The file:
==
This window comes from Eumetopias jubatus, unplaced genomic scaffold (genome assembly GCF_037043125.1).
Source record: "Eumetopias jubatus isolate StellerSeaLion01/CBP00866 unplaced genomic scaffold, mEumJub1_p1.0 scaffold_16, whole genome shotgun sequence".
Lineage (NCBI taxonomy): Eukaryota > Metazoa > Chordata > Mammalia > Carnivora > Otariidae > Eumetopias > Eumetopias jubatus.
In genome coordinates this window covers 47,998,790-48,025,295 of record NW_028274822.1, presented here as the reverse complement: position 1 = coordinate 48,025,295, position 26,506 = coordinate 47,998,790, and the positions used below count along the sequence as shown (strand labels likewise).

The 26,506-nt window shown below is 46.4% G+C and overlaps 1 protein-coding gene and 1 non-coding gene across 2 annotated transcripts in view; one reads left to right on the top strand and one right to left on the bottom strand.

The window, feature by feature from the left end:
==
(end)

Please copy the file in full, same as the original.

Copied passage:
This window comes from Eumetopias jubatus, unplaced genomic scaffold (genome assembly GCF_037043125.1).
Source record: "Eumetopias jubatus isolate StellerSeaLion01/CBP00866 unplaced genomic scaffold, mEumJub1_p1.0 scaffold_16, whole genome shotgun sequence".
Lineage (NCBI taxonomy): Eukaryota > Metazoa > Chordata > Mammalia > Carnivora > Otariidae > Eumetopias > Eumetopias jubatus.
In genome coordinates this window covers 47,998,790-48,025,295 of record NW_028274822.1, presented here as the reverse complement: position 1 = coordinate 48,025,295, position 26,506 = coordinate 47,998,790, and the positions used below count along the sequence as shown (strand labels likewise).

The 26,506-nt window shown below is 46.4% G+C and overlaps 1 protein-coding gene and 1 non-coding gene across 2 annotated transcripts in view; one reads left to right on the top strand and one right to left on the bottom strand.

The window, feature by feature from the left end: